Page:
Liberty Ship or Victory Ship?

Built through the Second World War (1941-45) in 18 different shipyards, the Liberty Ship was a quickly assembled, relatively cheap, austere cargo ship. At a top speed of 11 knots, they were slow running, with an obsolete 19th century vintage reciprocating triple expansion (3 cylinder) 2500 hp steam engine directly driving the sinle propeller shaft. Two watertube boilers supplied steam to the engines as well as steam powered cargo winches and steering apparatus.

Unfortunately, the ships had problems with hull fractures and welding cracks.

The need for a faster, safer transport vessel was onvious. Cargo ships with modern steam turbines that could outrun U-boats were designed but the first one was not completed until February 1944. This was the Victory Ship.

Here is how to tell the difference:

And here is a comparison of the ships' specifications:

Victory ships were built in five different basic configurations:

Cross section profile of Liberty Ship (EC2-C1) SS Jeremiah O'Brien.

Cross section of a typical Victory class (VC2-S-AP2 & VC2-S-AP3) cargo ship.

Liberty Ship SS John W. Brown (left) is a museum ship at Baltimore.
At right
SS American Victory at Tampa.

This short announcement in the December 1943 issue of Popular Mechanics magazine heralds the then new Victory class vessels about to begin mass production. As production increased at West Coast and Maryland shipyards construction time decreased to 5-8 weeks and dockside "fitting out" before delivery in 3-5 weeks per ship.

Two water tube boilers furnished steam to the high and low pressure propulsion turbines. These drove the propeller shaft through a double reduction gearbox. A pair of steam powered turbo generators furnished 120 and 240 volt ship's service DC power. Cargo and lifeboat winches were electrically powered. The hydraulic steering was similar to that on Liberty Ships, but utilized elecro-hydraulic rams to move the rudder rather than steam operated pistons.

Sea trials proved that the new class of cargo ships were faster than expected. Cruising at up to 17 knots, only two were lost to enemy submarines during WWII, partly because of the decrease in sub activity late in the war.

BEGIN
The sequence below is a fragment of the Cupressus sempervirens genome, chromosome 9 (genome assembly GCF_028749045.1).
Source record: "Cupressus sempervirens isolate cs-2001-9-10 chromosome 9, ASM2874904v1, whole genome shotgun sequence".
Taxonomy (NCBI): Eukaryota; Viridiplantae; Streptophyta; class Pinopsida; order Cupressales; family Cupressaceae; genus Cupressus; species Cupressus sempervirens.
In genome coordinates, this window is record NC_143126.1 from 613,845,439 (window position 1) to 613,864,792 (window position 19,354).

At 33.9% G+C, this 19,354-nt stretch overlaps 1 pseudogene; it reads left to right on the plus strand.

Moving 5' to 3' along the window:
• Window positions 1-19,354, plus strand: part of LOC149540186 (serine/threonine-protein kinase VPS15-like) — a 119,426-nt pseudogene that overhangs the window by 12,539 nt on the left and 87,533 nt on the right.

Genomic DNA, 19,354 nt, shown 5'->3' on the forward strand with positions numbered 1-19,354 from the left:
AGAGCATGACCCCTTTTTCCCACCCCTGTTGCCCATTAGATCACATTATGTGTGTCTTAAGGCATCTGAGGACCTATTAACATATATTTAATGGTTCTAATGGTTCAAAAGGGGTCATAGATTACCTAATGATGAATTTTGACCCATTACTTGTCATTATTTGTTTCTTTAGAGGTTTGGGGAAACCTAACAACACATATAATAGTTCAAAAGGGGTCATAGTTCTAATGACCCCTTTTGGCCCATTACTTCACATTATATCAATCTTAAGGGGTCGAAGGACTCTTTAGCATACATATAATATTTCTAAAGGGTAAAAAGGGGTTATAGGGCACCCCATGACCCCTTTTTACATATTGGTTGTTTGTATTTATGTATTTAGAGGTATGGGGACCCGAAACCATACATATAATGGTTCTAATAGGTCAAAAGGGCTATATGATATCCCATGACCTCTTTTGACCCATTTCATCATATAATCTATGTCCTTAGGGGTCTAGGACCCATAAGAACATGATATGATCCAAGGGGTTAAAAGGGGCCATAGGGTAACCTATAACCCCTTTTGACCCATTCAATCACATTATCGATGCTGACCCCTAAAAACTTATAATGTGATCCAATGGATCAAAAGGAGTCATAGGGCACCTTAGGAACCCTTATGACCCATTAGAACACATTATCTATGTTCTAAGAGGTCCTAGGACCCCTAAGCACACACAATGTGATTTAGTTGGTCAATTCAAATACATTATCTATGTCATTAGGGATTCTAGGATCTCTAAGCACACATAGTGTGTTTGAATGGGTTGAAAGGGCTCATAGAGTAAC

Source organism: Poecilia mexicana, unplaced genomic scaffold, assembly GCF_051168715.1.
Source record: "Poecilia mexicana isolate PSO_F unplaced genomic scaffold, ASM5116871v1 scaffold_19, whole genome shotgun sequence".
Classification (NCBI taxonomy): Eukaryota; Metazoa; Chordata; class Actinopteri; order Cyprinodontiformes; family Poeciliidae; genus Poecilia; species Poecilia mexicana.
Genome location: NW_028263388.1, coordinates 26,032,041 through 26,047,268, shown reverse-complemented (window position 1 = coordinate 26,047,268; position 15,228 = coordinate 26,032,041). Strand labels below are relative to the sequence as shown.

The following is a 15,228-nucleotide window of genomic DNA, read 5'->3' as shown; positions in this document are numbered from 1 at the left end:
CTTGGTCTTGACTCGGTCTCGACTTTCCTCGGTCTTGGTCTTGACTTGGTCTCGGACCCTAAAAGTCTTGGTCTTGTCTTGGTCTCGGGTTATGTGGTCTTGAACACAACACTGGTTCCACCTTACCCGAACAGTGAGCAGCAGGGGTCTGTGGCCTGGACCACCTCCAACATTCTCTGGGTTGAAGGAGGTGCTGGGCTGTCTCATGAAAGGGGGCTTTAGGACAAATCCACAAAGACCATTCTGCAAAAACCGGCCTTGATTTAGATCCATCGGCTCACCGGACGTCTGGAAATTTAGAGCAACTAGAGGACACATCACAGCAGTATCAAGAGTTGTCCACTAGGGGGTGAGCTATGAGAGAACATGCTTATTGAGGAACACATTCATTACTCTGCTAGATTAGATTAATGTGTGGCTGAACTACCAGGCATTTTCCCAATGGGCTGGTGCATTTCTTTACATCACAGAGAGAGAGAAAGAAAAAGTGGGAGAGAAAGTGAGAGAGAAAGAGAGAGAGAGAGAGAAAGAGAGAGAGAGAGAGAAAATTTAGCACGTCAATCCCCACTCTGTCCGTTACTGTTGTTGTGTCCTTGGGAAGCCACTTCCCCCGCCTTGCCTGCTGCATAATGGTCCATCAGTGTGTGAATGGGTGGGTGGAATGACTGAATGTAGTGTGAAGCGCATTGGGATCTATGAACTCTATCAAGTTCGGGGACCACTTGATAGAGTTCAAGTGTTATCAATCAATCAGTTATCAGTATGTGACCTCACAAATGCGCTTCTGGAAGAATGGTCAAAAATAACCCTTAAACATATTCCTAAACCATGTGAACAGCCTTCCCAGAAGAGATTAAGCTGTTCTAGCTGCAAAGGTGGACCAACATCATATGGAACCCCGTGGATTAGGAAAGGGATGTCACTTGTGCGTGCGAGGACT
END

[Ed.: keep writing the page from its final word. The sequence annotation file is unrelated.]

• A list of all Liberty Ships built during World War II is available on the web.
  • Comprehensive records of Victory Ship construction, service history and final fate are also on the web.
  • Also, a sheer plan of a typical Victory hull can be seen here.

Today, just three Victory Ships remain afloat, all museum ships, open to the public.

The three survivors were probably the best cared for, surely the best preserved of the mothball fleet. All are VC2-S-AP2 (6000 hp) models, maintained since the 1990s by volunteers and sustained through public financial contributions. All were veterans of the last months of WW II as well as the Korean and Vietnam wars, operated by various US steamship companies.

The best known of these is Lane Victory, located at the port of Los Angeles in San Pedro, California. Lane Victory, launched in 1945 by California Shipbuilding at Terminal Island. It has been maintained and operated by volunteers since 1990.

Also built at California Shipbuilding in 1945, American Victory now welcomes visitors at a pier in Tampa, Florida.

Red Oak Victory is located in Richmond, California near where it was built by in 1944 at the Permanente Metals (Kaiser) shipyard.

Many Victory ships went to war through the Korea and Vietnam years but became too expensive to operate in commercial (boom ship) service. Cargo containerization made them obsolete during the 1960s. Vessels that were not scrapped or sold went off to the "reserve fleet". Those that were converted for special missions by the US military survived for far longer than anyone might have suspected.

Some examples:

Michelson (TAGS-23) was taken out of service in 1975. Sister survey ships Bowditch (TAGS-21) and Dutton (TAGS-22), both Victory hulls, operated until 1987 and 1989 respectively. Dutton is reported to have steamed 2.4 million miles during its service life.

USNS Range Sentinel, a missle range tracking vessel, was originally USS Sherburne APA-205, built in 1944 as Victory class hull type VC2-S-AP5. It was in service until 1974.

USNS Kingsport, a satellite communications ship and later a survey vessel operated until 1984. It was originally SS Kingsport Victory, a VC2-S-AP3 vessel, launched in 1944.

Technical research ship USS Liberty was a modified Victory VC2-S-AP3 hull, originally built as SS Simmons Victory in 1945. This was the intelligence gathering ship attacked and nearly sunk by Israeli forces during the six day war in 1967, with 34 American sailors killed and 171 wounded.